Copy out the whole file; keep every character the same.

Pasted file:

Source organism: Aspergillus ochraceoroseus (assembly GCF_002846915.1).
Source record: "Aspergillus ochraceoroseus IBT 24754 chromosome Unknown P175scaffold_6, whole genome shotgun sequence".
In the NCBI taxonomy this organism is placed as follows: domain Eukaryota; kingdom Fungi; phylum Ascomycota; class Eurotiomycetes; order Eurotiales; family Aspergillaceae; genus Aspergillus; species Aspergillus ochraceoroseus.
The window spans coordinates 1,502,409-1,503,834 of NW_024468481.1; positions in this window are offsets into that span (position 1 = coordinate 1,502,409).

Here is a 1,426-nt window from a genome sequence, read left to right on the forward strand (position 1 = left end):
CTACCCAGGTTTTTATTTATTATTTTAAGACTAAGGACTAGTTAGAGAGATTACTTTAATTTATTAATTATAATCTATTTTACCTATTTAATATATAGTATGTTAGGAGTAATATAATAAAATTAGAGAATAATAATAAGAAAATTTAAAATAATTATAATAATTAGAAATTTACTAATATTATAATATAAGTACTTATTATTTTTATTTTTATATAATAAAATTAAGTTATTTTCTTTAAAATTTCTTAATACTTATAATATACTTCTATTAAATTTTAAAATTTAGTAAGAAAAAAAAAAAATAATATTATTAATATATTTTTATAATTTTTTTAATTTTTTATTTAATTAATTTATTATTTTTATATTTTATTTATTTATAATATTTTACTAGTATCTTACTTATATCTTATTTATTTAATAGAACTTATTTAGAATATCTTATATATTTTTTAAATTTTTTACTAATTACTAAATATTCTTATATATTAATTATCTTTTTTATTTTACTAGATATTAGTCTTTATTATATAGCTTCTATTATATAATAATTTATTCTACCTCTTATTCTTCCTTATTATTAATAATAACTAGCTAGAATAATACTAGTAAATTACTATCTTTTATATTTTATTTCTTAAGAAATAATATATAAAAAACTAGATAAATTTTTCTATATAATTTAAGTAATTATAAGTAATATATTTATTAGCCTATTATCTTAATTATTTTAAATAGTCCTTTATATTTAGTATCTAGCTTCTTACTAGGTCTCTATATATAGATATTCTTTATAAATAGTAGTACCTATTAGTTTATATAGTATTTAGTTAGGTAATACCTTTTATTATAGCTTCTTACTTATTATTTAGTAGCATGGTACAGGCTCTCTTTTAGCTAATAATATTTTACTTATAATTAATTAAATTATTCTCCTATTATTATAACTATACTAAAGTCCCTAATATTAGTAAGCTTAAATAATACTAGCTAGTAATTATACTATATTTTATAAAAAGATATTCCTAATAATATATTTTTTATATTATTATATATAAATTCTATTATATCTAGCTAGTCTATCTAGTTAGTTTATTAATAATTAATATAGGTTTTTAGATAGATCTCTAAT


Source organism: Aspergillus ochraceoroseus (assembly GCF_002846915.1).
Source record: "Aspergillus ochraceoroseus IBT 24754 chromosome Unknown P175scaffold_6, whole genome shotgun sequence".
In the NCBI taxonomy this organism is placed as follows: domain Eukaryota; kingdom Fungi; phylum Ascomycota; class Eurotiomycetes; order Eurotiales; family Aspergillaceae; genus Aspergillus; species Aspergillus ochraceoroseus.
The window spans coordinates 1,502,409-1,503,834 of NW_024468481.1; positions in this window are offsets into that span (position 1 = coordinate 1,502,409).

Here is a 1,426-nt window from a genome sequence, read left to right on the forward strand (position 1 = left end):
CTACCCAGGTTTTTATTTATTATTTTAAGACTAAGGACTAGTTAGAGAGATTACTTTAATTTATTAATTATAATCTATTTTACCTATTTAATATATAGTATGTTAGGAGTAATATAATAAAATTAGAGAATAATAATAAGAAAATTTAAAATAATTATAATAATTAGAAATTTACTAATATTATAATATAAGTACTTATTATTTTTATTTTTATATAATAAAATTAAGTTATTTTCTTTAAAATTTCTTAATACTTATAATATACTTCTATTAAATTTTAAAATTTAGTAAGAAAAAAAAAAAATAATATTATTAATATATTTTTATAATTTTTTTAATTTTTTATTTAATTAATTTATTATTTTTATATTTTATTTATTTATAATATTTTACTAGTATCTTACTTATATCTTATTTATTTAATAGAACTTATTTAGAATATCTTATATATTTTTTAAATTTTTTACTAATTACTAAATATTCTTATATATTAATTATCTTTTTTATTTTACTAGATATTAGTCTTTATTATATAGCTTCTATTATATAATAATTTATTCTACCTCTTATTCTTCCTTATTATTAATAATAACTAGCTAGAATAATACTAGTAAATTACTATCTTTTATATTTTATTTCTTAAGAAATAATATATAAAAAACTAGATAAATTTTTCTATATAATTTAAGTAATTATAAGTAATATATTTATTAGCCTATTATCTTAATTATTTTAAATAGTCCTTTATATTTAGTATCTAGCTTCTTACTAGGTCTCTATATATAGATATTCTTTATAAATAGTAGTACCTATTAGTTTATATAGTATTTAGTTAGGTAATACCTTTTATTATAGCTTCTTACTTATTATTTAGTAGCATGGTACAGGCTCTCTTTTAGCTAATAATATTTTACTTATAATTAATTAAATTATTCTCCTATTATTATAACTATACTAAAGTCCCTAATATTAGTAAGCTTAAATAATACTAGCTAGTAATTATACTATATTTTATAAAAAGATATTCCTAATAATATATTTTTTATATTATTATATATAAATTCTATTATATCTAGCTAGTCTATCTAGTTAGTTTATTAATAATTAATATAGGTTTTTAGATAGATCTCTAAT